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BIOGRAPHY

Norman A. Hughes
1947-2016

Norman A. Hughes accomplished artist, sculptor and designer recognized worldwide for his authentic depiction of African American figurines, was born in Augusta, Georgia. He produced four lines of figurine collections; Positive Image, Colors of Life, Sankofa and Shades of Africa.  Norman was one of the first African American sculptors to create realistic, uniquely detailed, African American figurines. He was commissioned to create busts of notable historians in bronze, such as Lucy Craft Laney for the Lucy Craft Laney Museum of Black History.  He received a proclamation from, Elihlu M. Harris, Mayor of the City of Oakland, Ca. proclaiming  October 7, 1995 to be"Norman Hughes Day".  In Addition to his accomplishment as a sculptor, he was a gifted artist, painting portraits and still life in oil.

 

After serving in the United States Navy, Norman received his Bachelor of Arts degree from California State University at Los Angeles.  He remained in Los Angeles where he worked for the Southern Pacific Railroad. Soon, he was offered an opportunity to freelance for a statuary business.  While working for this business, he created a line called “Murphyville People.”  They sold quite well, but when he created a little boy and girl of African American descent and called it Positive Image, it sold extremely well.   The Positive Image line portrayed  subjects in activities that represented real life events for African Americans that were rarely illustrated by White artists. The Positive Image line became his bridge from dream to a reality. 


Norman started a small business called “The Craft House” with a staff of four.  His main objective was to convey style, detail, composition and subject matter for each piece that expressed itself in a new and positive light.   With that idea in mind, he created the “Buffalo Soldier” his best-selling figurine.  He soon created two limited edition series within The  Positive Image Collection called "Black Legends"and "Christmas Memories." All together , there were thirty-four figurine designs from the original Positive Image Collection.  The Positive Image Line was well received by the public.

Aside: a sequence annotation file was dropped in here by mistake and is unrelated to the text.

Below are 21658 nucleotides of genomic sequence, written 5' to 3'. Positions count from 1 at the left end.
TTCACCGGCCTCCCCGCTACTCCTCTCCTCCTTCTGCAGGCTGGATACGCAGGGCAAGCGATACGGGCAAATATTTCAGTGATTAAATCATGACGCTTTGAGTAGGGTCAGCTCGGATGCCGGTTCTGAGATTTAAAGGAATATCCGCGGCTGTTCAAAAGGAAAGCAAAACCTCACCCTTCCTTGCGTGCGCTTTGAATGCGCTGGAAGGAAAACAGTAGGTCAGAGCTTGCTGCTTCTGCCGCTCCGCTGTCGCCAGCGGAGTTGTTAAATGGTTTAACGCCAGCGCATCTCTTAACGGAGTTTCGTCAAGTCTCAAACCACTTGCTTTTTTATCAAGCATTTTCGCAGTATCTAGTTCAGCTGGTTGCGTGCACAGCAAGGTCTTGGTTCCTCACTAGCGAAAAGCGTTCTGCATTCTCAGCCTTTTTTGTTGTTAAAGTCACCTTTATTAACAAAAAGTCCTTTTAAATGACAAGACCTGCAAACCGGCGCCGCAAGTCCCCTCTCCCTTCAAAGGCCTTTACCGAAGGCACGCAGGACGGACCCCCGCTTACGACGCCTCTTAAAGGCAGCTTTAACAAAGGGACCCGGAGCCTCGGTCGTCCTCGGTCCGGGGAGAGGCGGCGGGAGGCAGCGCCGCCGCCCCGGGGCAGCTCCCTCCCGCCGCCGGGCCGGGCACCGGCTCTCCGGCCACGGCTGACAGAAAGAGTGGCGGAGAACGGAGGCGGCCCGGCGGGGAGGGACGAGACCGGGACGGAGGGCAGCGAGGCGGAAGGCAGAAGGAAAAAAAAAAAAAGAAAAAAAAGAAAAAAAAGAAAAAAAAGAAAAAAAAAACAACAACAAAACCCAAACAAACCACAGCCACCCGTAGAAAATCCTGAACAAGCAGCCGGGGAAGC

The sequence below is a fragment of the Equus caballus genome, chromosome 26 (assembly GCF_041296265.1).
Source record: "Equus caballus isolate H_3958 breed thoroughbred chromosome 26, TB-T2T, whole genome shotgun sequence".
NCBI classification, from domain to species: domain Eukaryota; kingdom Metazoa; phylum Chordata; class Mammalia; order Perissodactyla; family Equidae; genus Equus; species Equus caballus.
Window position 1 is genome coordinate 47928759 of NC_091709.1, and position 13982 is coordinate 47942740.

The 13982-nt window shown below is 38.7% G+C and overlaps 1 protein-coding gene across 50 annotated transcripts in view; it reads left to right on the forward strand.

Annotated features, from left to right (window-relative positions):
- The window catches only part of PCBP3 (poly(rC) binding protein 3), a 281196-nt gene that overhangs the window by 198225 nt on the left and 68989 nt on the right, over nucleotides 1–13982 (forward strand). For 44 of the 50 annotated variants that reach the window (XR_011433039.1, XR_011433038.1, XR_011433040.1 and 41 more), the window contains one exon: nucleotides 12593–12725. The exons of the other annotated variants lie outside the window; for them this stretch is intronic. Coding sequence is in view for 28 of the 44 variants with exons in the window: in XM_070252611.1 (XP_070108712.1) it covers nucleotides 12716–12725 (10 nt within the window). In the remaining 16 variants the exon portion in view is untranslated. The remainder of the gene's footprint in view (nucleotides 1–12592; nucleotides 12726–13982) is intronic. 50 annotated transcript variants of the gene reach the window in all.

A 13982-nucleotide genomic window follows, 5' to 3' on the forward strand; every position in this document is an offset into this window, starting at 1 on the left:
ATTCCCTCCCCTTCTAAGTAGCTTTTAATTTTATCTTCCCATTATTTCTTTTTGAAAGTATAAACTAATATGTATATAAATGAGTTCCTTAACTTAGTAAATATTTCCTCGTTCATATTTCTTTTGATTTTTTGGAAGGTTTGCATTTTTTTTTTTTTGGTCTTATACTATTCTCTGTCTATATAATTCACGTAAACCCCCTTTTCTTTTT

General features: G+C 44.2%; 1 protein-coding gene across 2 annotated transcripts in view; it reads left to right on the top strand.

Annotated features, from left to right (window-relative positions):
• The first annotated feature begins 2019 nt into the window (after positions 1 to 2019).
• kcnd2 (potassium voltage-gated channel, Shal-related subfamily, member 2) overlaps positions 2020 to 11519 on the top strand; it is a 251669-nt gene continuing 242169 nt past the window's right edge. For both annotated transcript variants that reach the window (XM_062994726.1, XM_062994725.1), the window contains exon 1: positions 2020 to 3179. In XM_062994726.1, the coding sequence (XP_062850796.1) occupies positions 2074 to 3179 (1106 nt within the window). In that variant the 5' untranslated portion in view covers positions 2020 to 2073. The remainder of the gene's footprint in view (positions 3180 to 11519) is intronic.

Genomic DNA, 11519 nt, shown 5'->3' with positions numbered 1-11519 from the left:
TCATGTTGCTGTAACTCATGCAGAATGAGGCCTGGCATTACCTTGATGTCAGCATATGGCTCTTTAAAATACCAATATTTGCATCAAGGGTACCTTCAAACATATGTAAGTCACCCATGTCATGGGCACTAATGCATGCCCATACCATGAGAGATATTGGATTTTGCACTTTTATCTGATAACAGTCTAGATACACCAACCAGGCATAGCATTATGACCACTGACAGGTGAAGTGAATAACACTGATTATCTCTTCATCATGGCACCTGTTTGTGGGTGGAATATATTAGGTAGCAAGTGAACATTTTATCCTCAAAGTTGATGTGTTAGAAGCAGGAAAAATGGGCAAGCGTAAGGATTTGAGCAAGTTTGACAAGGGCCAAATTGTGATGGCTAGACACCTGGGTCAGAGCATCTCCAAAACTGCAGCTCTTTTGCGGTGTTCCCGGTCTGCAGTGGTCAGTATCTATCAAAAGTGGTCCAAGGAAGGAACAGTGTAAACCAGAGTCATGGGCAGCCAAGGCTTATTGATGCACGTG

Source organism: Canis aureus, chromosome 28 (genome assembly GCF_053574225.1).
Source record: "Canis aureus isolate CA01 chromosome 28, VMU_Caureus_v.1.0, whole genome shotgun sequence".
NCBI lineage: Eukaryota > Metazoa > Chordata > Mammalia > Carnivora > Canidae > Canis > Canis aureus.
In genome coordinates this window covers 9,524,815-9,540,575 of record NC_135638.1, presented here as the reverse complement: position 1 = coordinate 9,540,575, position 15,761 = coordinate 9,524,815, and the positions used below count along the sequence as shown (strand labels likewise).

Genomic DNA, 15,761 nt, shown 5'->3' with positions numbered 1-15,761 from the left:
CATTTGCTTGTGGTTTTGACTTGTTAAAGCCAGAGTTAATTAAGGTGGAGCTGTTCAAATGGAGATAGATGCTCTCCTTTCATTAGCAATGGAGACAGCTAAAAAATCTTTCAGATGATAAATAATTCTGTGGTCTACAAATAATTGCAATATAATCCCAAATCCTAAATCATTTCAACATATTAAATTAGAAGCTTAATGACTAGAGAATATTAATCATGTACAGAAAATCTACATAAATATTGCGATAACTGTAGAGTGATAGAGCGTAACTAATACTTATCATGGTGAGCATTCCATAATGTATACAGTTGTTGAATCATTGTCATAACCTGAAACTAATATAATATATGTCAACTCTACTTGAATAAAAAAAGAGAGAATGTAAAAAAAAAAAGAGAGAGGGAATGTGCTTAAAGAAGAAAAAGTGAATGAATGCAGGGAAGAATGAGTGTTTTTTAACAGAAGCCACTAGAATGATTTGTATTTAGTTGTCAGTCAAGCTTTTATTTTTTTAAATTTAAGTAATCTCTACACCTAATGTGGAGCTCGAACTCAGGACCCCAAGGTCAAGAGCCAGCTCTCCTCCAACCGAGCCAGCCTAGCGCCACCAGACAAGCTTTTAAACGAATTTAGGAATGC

Norman moved his growing business to Augusta, Georgia to be near his family.  He established a factory and art gallery along Augusta’s Artists Row.   An electrical fire destroyed the factory and he was not able to recover the business.  His Positive Image Collection made from Hydro stone was retired.   Soon thereafter, Norman was approached by Sarah’s Attic,  to create a line of twelve designs, each limited to 5,797 pieces called, Colors of life.  Many of the graceful characters in the multi-figure pieces wore flowing clothes and carried parasols. The series displayed dignity and love.  They were made from Resin.  Later, he signed on with United Treasures, where he continued to create new figurines lines, "Sankofa", "Shades of Africa" and "Positive Image"series.

The Sankofa line was a completely different style with it's sleek, modern smooth lines.  Sankofa is one of the many Adinka symbols used by the Ashanti people of West Africa.  Sankofa means "you must retrieve the knowledge of the past to prepare for the future".   Each Sankofa figurine displays the color contrast between dark skin color against cream colored gowns, embellished with patterns used by the Ashanti people.  Hughes created another line with  United Treasures called "Shades of Africa".  These designs conveyed pride, dignity and love, honoring the African American culture.  Some of the Shades of Africa designs were influenced by the time  he spent in West Africa, volunteering for Crossroads Africa.  Although Positive Image was originally created by Hughes, some of his Positive Image designs were reproduced by United Treasures as a series, such as "Black Soldiers" series.  Because of his working relationship with United Treasures, he traveled to China, where he gained an appreciation of Chinese culture.

Norman Hughes retired from commercial work in 2013; however, he continued perfecting two original sculptures he planned to have bronzed, "The Buffalo Soldier Bust" and "The Saturday Golfer".  He enjoyed interesting conversation, delicious food and was devoted to his wife, Helen, family and friends. 

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